A complete description would take more time than you have this morning -- but I would like to share the highlights with you and mention some specific examples.

Enforcement. We are evaluating several aspects of MSHA's enforcement process to determine how we can achieve more effective, focused, and consistent enforcement.

Compliance assistance. We are developing innovative methods of compliance assistance, and we are making compliance assistance an integral part of every mine visit and every activity.

We have started providing new types of training to our health, safety and compliance specialists, designed to enhance their professionalism and their ability to do more than just write violations. We are teaching them how to analyze a mine's record before they make a visit, how to identify root causes of problems, understanding the human factor, and how to communicate most effectively with both management and miners. We are working to make all of our employees well-rounded health and safety professionals.

Earlier this year we responded to the upturn in fatal accidents with a special effort titled, "Focus on Safe Work." Our full range of specialists, trainers, and technical support personnel went to more than 10,000 operations and talked directly with more than 150,000 miners about recent accidents. We also mailed out informational packets and put specific accident solutions on our web site.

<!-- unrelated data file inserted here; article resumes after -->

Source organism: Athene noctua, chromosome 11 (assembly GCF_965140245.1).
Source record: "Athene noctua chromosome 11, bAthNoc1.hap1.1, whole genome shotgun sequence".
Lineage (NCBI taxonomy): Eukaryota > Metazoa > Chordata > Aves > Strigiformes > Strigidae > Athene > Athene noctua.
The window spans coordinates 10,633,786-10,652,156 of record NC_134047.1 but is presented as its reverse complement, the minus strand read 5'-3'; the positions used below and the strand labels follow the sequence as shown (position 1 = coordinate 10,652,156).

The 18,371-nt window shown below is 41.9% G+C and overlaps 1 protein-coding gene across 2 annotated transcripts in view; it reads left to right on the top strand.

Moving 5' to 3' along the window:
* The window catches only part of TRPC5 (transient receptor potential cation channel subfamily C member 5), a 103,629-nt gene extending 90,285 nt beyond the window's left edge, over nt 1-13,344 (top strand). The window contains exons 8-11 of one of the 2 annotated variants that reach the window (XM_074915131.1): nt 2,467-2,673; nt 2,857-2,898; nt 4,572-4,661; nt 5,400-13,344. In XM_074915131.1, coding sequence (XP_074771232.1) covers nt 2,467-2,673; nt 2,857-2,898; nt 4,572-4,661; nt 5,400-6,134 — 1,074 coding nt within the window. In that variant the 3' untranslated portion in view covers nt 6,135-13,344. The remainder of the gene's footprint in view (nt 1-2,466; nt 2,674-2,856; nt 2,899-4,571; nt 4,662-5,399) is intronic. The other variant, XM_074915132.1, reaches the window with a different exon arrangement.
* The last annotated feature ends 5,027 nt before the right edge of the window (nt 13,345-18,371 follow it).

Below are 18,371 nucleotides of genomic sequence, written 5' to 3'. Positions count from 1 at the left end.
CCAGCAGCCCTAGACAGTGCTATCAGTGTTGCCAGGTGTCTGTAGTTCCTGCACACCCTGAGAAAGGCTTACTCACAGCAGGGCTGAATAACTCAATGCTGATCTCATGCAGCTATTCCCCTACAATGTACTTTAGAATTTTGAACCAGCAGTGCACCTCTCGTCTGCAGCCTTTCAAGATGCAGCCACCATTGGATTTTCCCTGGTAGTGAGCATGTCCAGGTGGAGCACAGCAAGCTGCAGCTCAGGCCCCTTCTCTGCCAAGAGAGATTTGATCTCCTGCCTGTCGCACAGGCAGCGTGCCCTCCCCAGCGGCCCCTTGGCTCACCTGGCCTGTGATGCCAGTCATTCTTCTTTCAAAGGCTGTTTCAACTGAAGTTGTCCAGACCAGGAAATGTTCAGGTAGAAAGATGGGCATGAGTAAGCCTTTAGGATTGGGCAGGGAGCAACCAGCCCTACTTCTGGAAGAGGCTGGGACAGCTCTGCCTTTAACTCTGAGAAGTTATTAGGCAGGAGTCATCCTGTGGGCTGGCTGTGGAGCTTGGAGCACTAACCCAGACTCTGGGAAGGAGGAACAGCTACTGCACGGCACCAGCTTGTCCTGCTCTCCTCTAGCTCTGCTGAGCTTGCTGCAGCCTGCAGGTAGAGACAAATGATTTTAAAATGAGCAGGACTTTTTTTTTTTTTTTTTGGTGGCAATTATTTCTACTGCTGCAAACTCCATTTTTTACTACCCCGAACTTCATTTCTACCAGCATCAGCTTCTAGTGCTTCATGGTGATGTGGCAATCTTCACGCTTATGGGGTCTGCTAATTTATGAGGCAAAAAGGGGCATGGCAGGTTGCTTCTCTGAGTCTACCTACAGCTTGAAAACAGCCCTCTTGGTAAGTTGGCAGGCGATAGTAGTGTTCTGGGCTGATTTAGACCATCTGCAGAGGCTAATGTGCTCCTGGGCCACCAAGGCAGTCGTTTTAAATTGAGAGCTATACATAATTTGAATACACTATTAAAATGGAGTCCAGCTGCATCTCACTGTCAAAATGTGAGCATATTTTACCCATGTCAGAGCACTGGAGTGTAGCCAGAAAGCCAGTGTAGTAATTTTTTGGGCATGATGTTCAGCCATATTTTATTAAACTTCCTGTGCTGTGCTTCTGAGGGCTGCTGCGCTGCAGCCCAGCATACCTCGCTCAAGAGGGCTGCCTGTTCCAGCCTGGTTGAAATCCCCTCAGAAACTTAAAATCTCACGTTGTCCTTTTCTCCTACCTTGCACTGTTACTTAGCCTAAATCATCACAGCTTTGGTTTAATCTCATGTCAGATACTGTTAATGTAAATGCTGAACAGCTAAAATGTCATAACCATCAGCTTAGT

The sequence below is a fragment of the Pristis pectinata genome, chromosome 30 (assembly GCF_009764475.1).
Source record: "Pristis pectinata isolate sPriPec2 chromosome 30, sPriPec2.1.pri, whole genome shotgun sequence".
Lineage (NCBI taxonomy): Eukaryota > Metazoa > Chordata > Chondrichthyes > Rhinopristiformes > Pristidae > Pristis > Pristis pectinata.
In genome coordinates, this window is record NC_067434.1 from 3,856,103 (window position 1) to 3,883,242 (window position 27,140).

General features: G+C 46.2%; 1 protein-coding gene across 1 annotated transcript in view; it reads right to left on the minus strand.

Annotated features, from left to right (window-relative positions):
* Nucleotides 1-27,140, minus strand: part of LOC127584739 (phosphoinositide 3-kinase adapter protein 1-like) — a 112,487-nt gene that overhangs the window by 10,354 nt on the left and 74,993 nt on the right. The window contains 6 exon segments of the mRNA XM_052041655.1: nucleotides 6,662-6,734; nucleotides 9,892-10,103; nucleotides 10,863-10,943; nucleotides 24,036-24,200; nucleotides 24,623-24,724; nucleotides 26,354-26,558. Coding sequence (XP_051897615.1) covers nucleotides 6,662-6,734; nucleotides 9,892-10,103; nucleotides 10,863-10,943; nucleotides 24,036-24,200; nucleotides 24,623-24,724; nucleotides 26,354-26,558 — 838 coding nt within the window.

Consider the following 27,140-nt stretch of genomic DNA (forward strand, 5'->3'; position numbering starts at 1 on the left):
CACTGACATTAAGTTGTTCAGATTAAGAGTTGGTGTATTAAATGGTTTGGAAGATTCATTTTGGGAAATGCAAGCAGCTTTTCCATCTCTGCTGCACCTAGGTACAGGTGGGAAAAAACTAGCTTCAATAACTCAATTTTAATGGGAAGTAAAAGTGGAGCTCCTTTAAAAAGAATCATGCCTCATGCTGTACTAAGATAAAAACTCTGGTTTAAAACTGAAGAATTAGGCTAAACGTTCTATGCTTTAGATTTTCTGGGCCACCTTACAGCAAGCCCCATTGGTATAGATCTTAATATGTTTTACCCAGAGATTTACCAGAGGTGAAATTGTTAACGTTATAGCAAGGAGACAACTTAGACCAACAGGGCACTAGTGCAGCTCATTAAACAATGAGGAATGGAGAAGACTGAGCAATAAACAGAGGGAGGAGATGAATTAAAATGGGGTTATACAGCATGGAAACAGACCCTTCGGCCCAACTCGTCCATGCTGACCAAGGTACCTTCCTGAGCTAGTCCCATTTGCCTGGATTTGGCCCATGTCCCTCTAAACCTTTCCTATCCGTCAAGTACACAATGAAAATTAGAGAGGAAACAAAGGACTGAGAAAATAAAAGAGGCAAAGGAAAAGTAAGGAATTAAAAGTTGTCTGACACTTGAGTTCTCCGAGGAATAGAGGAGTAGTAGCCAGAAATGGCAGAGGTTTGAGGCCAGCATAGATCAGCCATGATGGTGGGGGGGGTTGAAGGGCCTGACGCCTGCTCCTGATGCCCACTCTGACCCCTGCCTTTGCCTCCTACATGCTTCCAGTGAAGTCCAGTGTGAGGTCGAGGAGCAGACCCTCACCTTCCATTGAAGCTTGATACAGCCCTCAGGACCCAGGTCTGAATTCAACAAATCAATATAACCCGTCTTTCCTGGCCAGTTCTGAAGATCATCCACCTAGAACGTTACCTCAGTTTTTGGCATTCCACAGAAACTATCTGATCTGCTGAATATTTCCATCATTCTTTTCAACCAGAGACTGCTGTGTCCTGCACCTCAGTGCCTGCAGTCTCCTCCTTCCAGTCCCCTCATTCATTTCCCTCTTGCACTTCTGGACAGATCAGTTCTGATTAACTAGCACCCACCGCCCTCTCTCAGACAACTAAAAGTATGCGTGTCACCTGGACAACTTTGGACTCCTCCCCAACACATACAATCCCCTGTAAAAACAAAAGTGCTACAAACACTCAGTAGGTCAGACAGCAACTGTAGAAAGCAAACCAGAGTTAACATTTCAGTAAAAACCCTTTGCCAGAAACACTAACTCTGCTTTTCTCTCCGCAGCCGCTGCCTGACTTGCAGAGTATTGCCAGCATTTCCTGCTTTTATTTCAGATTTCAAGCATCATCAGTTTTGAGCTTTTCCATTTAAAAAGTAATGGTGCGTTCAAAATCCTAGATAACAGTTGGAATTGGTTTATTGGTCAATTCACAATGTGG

We're continuing to hold stakeholder meetings to gather information on ideas for best practices. For instance, we are revising our guide on equipment guarding. Guarding is among the standards that most frequently cause confusion.

Education and training. We are developing new training materials, revising those that are outdated, and undertaking a complete review of our materials and publications to make sure we meet current needs.

For instance, we are systematically updating all our training films, transferring them to DVD, and developing new programs directly on DVD. We have just released the first of these, on haul roads and dump site berms.

Some of our training materials already have been translated into Spanish, and we are soon going to have MSHA's web site available in Spanish. The process has been started to translate all of our training materials.

We worked with one mine operator to develop a comprehensive training program in health and safety for all of the company's supervisors. This included classroom and hands-on training at the National Mine Health and Safety Academy, and follow-up in the mines. This approach has potential to benefit other operations, and we are now starting to work with a second company in a similar way.

Small mines. In all of our activities we are giving special attention to the needs of small mines.